Dyadic psychological intervention for patients with cancer and caregivers in home-based, specialized palliative care.: The Domus model

Publikation: Forskning - peer reviewTidsskriftartikel

DOI

  • Annika Berglind von Heymann-Horan
    Annika Berglind von Heymann-HoranKøbenhavns Universitet
  • L Puggaard
    L Puggaard
  • K. Nissen
    K. NissenDanmark
  • Pernille E Bidstrup
    Pernille E Bidstrup
  • James Coyne
    James CoyneUSA
  • Christoffer Johansen
    Christoffer JohansenKræftens BekæmpelseDanmark
  • Jakob Kjellberg
    Jakob KjellbergDanmark
  • Mie Nordly
    Mie Nordly
  • Per Sjøgren
    Per Sjøgren
  • Helle Timm
    Helle Timm
  • Hans von der Maase
    Hans von der Maase
  • Mai-Britt Guldin

Patients with incurable cancer and their informal caregivers have numerous psychological and psychosocial needs. Many of these patients wish to receive their care and die at home. Few home-based specialized palliative care (SPC) interventions systematically integrate psychological support. We present a psychological intervention for patient–caregiver dyads developed for an ongoing randomized controlled trial (RCT) of home-based SPC, known as Domus, as well as the results of an assessment of its acceptability and feasibility.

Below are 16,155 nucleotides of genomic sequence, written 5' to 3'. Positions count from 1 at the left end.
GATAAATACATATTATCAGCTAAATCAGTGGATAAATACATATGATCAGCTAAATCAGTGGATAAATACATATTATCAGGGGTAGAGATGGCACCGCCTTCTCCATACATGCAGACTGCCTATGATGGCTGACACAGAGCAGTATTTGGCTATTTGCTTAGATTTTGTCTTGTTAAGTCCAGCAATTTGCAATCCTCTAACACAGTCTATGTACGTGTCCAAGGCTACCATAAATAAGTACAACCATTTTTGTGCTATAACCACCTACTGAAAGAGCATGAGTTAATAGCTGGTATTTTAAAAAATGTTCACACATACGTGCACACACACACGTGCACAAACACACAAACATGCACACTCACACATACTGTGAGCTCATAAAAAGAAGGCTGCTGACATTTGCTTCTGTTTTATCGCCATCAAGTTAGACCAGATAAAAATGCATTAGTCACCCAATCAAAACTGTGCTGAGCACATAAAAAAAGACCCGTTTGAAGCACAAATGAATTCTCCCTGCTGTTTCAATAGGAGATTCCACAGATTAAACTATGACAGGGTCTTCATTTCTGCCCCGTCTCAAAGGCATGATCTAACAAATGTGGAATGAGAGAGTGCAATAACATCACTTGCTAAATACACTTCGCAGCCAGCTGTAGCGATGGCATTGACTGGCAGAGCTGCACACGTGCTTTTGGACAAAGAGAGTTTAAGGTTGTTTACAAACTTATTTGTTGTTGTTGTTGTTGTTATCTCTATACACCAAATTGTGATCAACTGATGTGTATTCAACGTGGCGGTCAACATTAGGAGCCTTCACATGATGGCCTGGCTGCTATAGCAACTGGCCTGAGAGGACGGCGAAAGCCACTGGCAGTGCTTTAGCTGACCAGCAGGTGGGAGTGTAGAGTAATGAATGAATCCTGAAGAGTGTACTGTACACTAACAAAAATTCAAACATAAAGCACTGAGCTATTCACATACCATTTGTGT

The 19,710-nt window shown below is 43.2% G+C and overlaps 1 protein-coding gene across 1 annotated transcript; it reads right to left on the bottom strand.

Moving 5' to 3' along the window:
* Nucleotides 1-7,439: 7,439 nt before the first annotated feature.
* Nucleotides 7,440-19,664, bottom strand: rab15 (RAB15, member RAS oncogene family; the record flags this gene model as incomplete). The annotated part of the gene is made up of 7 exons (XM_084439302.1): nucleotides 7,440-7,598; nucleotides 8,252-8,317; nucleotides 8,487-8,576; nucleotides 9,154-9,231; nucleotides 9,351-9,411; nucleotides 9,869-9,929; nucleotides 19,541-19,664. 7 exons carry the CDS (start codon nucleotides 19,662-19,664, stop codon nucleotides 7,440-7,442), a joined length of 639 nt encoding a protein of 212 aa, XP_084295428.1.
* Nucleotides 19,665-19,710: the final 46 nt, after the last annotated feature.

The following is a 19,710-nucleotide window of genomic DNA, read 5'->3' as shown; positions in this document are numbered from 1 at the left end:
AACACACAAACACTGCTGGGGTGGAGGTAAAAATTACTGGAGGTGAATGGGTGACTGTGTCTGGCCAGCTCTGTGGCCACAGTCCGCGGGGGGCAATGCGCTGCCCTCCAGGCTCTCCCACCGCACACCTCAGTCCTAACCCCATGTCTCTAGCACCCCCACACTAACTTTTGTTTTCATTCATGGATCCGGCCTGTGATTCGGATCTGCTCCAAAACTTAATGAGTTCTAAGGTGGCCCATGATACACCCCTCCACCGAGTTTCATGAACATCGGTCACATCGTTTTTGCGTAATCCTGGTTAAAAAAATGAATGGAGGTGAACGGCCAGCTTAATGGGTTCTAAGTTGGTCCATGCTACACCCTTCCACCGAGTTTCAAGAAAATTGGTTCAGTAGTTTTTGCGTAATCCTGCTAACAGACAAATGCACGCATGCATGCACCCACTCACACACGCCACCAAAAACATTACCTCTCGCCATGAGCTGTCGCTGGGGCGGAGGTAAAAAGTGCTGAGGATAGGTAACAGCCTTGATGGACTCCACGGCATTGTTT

The Domus model of SPC for patients with incurable cancer and their caregivers offered systematic psychological assessment and dyadic intervention as part of interdisciplinary care. Through accelerated transition to SPC, the aim of the model was to enhance patients' chances of receiving care and dying at home. Integration of psychological support sought to facilitate this goal by alleviating distress in patients and caregivers. Psychologists provided needs-based sessions based on existential-phenomenological therapy. Feasibility and acceptability were investigated by examining enrollment, nonparticipation, and completion of psychological sessions.
Enrollment in the RCT and uptake of the psychological intervention indicated that it was feasible and acceptable to patients and caregivers. The strengths of the intervention included its focus on dyads, psychological distress, and existential concerns, as well as interdisciplinary collaboration and psychological interventions offered according to need. Its main limitation was a lack of an intervention for other family members.
Our results show that psychological intervention can be systematically integrated into SPC and that it appears feasible to provide dyadic needs-based sessions with an existential therapeutic approach. The Domus RCT will provide evidence of the efficacy of a novel model of multidisciplinary SPC.
OriginalsprogEngelsk
TidsskriftPalliative & Supportive Care
Sider (fra-til)9
ISSN1478-9515
DOI
StatusUdgivet - 2017

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